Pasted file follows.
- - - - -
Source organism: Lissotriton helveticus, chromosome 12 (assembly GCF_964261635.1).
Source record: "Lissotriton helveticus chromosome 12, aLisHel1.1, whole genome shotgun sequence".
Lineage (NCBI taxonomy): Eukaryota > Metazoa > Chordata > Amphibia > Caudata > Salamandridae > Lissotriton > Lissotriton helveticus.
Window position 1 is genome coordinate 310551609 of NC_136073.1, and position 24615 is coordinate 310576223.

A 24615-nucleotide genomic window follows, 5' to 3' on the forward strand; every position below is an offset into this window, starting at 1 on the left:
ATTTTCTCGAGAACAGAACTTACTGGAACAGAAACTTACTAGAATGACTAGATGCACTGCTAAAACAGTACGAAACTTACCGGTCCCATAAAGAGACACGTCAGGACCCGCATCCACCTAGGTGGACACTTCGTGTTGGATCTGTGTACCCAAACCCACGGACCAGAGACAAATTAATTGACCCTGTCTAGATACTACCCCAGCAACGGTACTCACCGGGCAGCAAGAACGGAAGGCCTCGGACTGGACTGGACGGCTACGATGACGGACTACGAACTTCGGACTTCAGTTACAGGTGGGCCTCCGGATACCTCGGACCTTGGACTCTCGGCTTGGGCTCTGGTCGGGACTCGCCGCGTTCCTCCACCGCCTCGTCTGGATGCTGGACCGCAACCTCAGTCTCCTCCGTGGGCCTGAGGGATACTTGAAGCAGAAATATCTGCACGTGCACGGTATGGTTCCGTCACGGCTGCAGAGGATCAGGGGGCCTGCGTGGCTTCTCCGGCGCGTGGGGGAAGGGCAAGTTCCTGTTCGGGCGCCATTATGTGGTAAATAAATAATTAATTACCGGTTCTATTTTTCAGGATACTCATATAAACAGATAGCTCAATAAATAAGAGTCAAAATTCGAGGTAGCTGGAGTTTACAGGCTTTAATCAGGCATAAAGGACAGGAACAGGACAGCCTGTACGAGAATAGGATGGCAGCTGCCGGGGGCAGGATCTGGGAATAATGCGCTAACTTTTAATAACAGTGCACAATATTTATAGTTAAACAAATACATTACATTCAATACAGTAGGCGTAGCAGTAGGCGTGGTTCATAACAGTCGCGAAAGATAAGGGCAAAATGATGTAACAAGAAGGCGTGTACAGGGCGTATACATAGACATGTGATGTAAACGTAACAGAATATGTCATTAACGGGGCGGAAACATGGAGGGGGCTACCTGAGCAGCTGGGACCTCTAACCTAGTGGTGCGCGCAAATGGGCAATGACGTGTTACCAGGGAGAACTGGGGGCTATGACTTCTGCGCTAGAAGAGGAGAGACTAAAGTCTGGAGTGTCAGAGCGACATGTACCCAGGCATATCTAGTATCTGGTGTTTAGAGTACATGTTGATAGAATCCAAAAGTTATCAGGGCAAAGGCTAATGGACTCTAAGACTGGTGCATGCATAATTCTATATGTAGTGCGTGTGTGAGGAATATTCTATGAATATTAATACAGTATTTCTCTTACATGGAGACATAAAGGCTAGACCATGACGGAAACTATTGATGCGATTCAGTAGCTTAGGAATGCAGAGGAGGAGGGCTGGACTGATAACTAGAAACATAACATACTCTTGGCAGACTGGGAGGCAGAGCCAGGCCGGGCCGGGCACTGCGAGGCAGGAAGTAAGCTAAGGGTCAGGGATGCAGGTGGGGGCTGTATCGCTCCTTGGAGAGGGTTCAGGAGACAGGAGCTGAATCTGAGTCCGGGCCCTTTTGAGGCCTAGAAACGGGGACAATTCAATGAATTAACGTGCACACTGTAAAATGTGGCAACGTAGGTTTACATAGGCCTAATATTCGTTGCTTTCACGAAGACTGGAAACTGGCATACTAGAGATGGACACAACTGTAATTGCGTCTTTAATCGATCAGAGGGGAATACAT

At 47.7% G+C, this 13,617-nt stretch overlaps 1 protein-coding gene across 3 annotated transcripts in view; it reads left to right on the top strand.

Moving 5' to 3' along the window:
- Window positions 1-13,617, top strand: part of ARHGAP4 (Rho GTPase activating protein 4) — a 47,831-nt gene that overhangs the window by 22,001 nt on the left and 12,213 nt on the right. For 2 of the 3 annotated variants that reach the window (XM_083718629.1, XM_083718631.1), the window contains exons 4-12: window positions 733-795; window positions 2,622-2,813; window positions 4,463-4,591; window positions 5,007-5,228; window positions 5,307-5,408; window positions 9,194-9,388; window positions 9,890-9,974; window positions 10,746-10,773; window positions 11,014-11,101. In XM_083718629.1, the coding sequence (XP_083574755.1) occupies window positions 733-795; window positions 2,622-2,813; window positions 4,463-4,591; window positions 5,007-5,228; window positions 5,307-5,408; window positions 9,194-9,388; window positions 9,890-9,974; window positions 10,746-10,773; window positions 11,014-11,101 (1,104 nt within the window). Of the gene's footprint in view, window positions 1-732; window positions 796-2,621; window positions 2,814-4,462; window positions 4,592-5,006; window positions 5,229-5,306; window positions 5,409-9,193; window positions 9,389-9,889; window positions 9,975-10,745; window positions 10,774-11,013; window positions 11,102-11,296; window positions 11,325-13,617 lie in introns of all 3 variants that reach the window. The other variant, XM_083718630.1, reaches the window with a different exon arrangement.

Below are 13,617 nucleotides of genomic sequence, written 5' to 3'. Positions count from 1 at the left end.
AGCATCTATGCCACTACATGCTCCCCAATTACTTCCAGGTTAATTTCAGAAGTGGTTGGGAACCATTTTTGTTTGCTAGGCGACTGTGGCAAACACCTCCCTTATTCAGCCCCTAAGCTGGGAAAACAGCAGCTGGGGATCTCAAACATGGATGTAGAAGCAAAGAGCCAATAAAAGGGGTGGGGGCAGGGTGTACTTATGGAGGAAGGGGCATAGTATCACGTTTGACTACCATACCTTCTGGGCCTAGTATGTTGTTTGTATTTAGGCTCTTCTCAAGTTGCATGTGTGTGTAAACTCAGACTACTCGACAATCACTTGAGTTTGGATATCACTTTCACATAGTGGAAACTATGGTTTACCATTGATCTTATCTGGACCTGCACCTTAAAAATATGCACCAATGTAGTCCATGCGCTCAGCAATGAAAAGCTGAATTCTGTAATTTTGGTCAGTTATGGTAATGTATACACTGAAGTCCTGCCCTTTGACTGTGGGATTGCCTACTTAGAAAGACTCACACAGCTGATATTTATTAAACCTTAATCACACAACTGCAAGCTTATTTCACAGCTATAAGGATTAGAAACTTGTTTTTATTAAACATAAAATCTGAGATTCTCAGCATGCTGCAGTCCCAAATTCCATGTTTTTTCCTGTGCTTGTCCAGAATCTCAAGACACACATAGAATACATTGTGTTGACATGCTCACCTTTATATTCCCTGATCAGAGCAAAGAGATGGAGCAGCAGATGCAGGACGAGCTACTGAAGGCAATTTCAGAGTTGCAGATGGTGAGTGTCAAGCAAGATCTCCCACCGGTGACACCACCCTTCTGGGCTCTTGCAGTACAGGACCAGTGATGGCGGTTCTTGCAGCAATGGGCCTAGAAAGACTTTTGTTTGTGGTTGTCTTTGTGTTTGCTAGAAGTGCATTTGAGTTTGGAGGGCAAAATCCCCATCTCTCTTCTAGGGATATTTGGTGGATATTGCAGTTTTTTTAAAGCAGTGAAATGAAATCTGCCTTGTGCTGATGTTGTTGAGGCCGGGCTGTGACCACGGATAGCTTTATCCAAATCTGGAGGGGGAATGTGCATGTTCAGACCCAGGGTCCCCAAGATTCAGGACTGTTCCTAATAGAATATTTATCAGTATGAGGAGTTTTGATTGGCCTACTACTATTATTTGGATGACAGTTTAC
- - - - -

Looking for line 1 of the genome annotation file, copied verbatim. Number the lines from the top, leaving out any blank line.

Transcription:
Source organism: Lissotriton helveticus, chromosome 12 (assembly GCF_964261635.1).